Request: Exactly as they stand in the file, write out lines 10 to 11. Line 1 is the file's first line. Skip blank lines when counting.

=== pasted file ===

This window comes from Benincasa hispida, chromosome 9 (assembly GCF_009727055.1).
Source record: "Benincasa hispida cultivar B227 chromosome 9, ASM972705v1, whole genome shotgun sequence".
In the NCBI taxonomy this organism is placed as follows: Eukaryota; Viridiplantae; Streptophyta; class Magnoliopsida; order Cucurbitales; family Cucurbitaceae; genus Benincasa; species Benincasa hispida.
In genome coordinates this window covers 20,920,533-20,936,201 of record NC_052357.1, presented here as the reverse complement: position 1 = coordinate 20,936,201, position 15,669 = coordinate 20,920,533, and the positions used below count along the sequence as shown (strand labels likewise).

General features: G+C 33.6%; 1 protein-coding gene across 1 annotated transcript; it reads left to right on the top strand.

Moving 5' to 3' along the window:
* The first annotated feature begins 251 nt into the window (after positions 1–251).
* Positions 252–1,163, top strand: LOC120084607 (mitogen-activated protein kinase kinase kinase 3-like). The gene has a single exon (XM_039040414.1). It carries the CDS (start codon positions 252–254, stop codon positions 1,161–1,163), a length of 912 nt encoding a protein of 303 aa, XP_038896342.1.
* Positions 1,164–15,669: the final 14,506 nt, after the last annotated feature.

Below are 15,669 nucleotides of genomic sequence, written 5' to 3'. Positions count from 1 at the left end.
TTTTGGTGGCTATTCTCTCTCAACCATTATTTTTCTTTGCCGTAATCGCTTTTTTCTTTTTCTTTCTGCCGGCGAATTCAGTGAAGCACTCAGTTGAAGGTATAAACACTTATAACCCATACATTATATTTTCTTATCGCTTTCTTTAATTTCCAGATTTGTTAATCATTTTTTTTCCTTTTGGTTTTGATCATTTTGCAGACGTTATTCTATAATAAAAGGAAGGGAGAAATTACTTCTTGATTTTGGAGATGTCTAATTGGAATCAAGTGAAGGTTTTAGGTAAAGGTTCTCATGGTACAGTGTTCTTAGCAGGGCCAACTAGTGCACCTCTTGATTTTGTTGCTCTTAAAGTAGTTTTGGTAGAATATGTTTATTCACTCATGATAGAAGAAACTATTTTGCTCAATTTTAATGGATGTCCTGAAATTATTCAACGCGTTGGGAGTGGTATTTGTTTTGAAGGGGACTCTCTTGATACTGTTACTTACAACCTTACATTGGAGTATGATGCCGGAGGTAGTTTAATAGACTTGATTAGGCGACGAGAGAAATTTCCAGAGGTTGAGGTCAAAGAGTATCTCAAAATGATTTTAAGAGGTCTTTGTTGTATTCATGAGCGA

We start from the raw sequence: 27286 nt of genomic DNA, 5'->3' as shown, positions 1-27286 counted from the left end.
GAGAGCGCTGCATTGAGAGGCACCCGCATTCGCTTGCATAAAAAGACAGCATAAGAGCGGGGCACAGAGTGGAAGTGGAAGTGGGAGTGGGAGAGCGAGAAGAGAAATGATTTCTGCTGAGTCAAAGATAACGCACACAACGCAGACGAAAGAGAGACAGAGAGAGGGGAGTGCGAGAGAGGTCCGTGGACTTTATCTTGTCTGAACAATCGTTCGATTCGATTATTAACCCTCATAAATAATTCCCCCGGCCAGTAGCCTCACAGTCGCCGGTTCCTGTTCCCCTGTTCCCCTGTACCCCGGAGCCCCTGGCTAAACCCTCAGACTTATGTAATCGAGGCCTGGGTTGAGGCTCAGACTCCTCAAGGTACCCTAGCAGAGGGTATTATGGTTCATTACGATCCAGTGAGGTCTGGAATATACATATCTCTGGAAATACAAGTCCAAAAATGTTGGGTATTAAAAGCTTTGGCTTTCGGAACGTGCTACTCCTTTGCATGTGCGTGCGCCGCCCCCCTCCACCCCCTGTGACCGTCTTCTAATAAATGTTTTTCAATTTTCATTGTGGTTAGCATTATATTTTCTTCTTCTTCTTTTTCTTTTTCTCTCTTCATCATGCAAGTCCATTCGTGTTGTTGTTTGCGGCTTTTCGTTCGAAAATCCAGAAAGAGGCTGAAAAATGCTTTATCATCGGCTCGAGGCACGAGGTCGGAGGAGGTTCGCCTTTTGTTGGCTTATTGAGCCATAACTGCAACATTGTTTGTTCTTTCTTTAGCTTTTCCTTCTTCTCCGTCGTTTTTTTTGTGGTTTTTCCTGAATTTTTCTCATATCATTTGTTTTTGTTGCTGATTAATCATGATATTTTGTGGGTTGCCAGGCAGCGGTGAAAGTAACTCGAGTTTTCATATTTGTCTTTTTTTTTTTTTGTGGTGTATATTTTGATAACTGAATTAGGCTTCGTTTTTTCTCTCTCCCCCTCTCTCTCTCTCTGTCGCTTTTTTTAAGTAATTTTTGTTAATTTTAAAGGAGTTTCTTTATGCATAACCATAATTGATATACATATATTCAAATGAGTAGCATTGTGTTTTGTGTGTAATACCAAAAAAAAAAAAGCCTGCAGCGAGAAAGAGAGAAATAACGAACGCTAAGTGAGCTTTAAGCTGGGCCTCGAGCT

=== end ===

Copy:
Below are 15,669 nucleotides of genomic sequence, written 5' to 3'. Positions count from 1 at the left end.
TTTTGGTGGCTATTCTCTCTCAACCATTATTTTTCTTTGCCGTAATCGCTTTTTTCTTTTTCTTTCTGCCGGCGAATTCAGTGAAGCACTCAGTTGAAGGTATAAACACTTATAACCCATACATTATATTTTCTTATCGCTTTCTTTAATTTCCAGATTTGTTAATCATTTTTTTTCCTTTTGGTTTTGATCATTTTGCAGACGTTATTCTATAATAAAAGGAAGGGAGAAATTACTTCTTGATTTTGGAGATGTCTAATTGGAATCAAGTGAAGGTTTTAGGTAAAGGTTCTCATGGTACAGTGTTCTTAGCAGGGCCAACTAGTGCACCTCTTGATTTTGTTGCTCTTAAAGTAGTTTTGGTAGAATATGTTTATTCACTCATGATAGAAGAAACTATTTTGCTCAATTTTAATGGATGTCCTGAAATTATTCAACGCGTTGGGAGTGGTATTTGTTTTGAAGGGGACTCTCTTGATACTGTTACTTACAACCTTACATTGGAGTATGATGCCGGAGGTAGTTTAATAGACTTGATTAGGCGACGAGAGAAATTTCCAGAGGTTGAGGTCAAAGAGTATCTCAAAATGATTTTAAGAGGTCTTTGTTGTATTCATGAGCGA